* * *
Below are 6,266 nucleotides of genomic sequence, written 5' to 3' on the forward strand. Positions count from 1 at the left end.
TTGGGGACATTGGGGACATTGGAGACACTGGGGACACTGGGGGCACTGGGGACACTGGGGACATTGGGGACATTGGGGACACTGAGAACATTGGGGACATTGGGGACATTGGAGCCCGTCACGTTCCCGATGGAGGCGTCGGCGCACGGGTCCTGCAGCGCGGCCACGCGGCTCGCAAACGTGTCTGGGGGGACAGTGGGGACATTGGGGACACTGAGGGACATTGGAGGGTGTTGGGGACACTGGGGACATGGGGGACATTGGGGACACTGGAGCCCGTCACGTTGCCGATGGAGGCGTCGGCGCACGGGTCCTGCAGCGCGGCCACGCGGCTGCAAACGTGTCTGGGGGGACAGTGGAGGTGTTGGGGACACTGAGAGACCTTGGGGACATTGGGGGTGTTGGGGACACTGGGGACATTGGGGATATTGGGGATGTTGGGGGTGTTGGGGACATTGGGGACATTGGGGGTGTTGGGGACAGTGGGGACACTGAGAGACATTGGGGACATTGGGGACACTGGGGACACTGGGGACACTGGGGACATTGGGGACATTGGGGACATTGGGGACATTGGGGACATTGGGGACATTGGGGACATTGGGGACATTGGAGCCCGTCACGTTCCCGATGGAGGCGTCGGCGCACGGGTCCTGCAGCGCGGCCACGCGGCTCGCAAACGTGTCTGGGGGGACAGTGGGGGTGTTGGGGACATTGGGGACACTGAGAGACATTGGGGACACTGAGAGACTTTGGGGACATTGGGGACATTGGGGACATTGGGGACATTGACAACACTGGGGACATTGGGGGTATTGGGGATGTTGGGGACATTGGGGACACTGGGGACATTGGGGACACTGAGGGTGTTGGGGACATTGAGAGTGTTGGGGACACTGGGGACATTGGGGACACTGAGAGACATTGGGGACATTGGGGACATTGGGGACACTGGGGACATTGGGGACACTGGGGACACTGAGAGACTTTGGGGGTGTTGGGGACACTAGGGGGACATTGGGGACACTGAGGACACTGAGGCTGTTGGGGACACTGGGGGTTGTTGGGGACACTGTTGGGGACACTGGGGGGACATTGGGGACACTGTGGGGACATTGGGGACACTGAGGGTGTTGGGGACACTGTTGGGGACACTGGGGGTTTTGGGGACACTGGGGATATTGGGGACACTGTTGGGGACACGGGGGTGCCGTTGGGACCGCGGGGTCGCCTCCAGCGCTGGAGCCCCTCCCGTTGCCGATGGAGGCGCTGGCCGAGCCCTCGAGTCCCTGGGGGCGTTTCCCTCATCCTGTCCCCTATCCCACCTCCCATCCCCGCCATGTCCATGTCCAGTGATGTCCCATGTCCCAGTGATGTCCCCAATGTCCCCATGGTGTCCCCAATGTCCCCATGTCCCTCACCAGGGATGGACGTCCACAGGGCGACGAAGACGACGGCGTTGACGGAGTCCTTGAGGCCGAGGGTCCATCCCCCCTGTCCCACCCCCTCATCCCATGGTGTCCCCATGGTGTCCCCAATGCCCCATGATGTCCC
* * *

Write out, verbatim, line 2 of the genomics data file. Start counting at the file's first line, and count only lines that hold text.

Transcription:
TTGGGGACATTGGGGACATTGGAGACACTGGGGACACTGGGGGCACTGGGGACACTGGGGACATTGGGGACATTGGGGACACTGAGAACATTGGGGACATTGGGGACATTGGAGCCCGTCACGTTCCCGATGGAGGCGTCGGCGCACGGGTCCTGCAGCGCGGCCACGCGGCTCGCAAACGTGTCTGGGGGGACAGTGGGGACATTGGGGACACTGAGGGACATTGGAGGGTGTTGGGGACACTGGGGACATGGGGGACATTGGGGACACTGGAGCCCGTCACGTTGCCGATGGAGGCGTCGGCGCACGGGTCCTGCAGCGCGGCCACGCGGCTGCAAACGTGTCTGGGGGGACAGTGGAGGTGTTGGGGACACTGAGAGACCTTGGGGACATTGGGGGTGTTGGGGACACTGGGGACATTGGGGATATTGGGGATGTTGGGGGTGTTGGGGACATTGGGGACATTGGGGGTGTTGGGGACAGTGGGGACACTGAGAGACATTGGGGACATTGGGGACACTGGGGACACTGGGGACACTGGGGACATTGGGGACATTGGGGACATTGGGGACATTGGGGACATTGGGGACATTGGGGACATTGGGGACATTGGAGCCCGTCACGTTCCCGATGGAGGCGTCGGCGCACGGGTCCTGCAGCGCGGCCACGCGGCTCGCAAACGTGTCTGGGGGGACAGTGGGGGTGTTGGGGACATTGGGGACACTGAGAGACATTGGGGACACTGAGAGACTTTGGGGACATTGGGGACATTGGGGACATTGGGGACATTGACAACACTGGGGACATTGGGGGTATTGGGGATGTTGGGGACATTGGGGACACTGGGGACATTGGGGACACTGAGGGTGTTGGGGACATTGAGAGTGTTGGGGACACTGGGGACATTGGGGACACTGAGAGACATTGGGGACATTGGGGACATTGGGGACACTGGGGACATTGGGGACACTGGGGACACTGAGAGACTTTGGGGGTGTTGGGGACACTAGGGGGACATTGGGGACACTGAGGACACTGAGGCTGTTGGGGACACTGGGGGTTGTTGGGGACACTGTTGGGGACACTGGGGGGACATTGGGGACACTGTGGGGACATTGGGGACACTGAGGGTGTTGGGGACACTGTTGGGGACACTGGGGGTTTTGGGGACACTGGGGATATTGGGGACACTGTTGGGGACACGGGGGTGCCGTTGGGACCGCGGGGTCGCCTCCAGCGCTGGAGCCCCTCCCGTTGCCGATGGAGGCGCTGGCCGAGCCCTCGAGTCCCTGGGGGCGTTTCCCTCATCCTGTCCCCTATCCCACCTCCCATCCCCGCCATGTCCATGTCCAGTGATGTCCCATGTCCCAGTGATGTCCCCAATGTCCCCATGGTGTCCCCAATGTCCCCATGTCCCTCACCAGGGATGGACGTCCACAGGGCGACGAAGACGACGGCGTTGACGGAGTCCTTGAGGCCGAGGGTCCATCCCCCCTGTCCCACCCCCTCATCCCATGGTGTCCCCATGGTGTCCCCAATGCCCCATGATGTCCC